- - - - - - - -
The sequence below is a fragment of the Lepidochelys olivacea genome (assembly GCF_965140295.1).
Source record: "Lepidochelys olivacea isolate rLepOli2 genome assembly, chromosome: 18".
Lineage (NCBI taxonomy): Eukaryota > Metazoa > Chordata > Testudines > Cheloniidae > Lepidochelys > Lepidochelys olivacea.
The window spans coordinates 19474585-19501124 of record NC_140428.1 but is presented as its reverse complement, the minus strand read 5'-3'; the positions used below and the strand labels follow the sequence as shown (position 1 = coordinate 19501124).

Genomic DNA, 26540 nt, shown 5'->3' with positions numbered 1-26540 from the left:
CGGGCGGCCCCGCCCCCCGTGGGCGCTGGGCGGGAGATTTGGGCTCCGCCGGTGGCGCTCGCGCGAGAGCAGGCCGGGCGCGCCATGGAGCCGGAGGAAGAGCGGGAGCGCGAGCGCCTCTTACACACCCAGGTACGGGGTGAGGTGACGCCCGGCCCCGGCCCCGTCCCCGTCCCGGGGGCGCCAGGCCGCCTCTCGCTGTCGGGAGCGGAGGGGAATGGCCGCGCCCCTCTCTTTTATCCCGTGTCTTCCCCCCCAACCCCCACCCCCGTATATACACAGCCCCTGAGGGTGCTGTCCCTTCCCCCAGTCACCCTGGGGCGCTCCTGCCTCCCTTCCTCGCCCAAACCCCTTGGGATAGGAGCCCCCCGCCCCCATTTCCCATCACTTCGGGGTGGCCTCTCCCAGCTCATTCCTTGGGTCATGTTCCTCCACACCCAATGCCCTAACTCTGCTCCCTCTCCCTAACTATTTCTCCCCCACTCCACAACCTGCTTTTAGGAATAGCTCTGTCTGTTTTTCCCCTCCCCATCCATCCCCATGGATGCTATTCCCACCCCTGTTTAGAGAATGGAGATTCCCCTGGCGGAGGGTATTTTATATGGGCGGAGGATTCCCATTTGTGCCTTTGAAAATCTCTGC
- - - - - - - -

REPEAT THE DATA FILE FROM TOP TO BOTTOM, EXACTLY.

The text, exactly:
The sequence below is a fragment of the Lepidochelys olivacea genome (assembly GCF_965140295.1).
Source record: "Lepidochelys olivacea isolate rLepOli2 genome assembly, chromosome: 18".
Lineage (NCBI taxonomy): Eukaryota > Metazoa > Chordata > Testudines > Cheloniidae > Lepidochelys > Lepidochelys olivacea.
The window spans coordinates 19474585-19501124 of record NC_140428.1 but is presented as its reverse complement, the minus strand read 5'-3'; the positions used below and the strand labels follow the sequence as shown (position 1 = coordinate 19501124).

Genomic DNA, 26540 nt, shown 5'->3' with positions numbered 1-26540 from the left:
CGGGCGGCCCCGCCCCCCGTGGGCGCTGGGCGGGAGATTTGGGCTCCGCCGGTGGCGCTCGCGCGAGAGCAGGCCGGGCGCGCCATGGAGCCGGAGGAAGAGCGGGAGCGCGAGCGCCTCTTACACACCCAGGTACGGGGTGAGGTGACGCCCGGCCCCGGCCCCGTCCCCGTCCCGGGGGCGCCAGGCCGCCTCTCGCTGTCGGGAGCGGAGGGGAATGGCCGCGCCCCTCTCTTTTATCCCGTGTCTTCCCCCCCAACCCCCACCCCCGTATATACACAGCCCCTGAGGGTGCTGTCCCTTCCCCCAGTCACCCTGGGGCGCTCCTGCCTCCCTTCCTCGCCCAAACCCCTTGGGATAGGAGCCCCCCGCCCCCATTTCCCATCACTTCGGGGTGGCCTCTCCCAGCTCATTCCTTGGGTCATGTTCCTCCACACCCAATGCCCTAACTCTGCTCCCTCTCCCTAACTATTTCTCCCCCACTCCACAACCTGCTTTTAGGAATAGCTCTGTCTGTTTTTCCCCTCCCCATCCATCCCCATGGATGCTATTCCCACCCCTGTTTAGAGAATGGAGATTCCCCTGGCGGAGGGTATTTTATATGGGCGGAGGATTCCCATTTGTGCCTTTGAAAATCTCTGC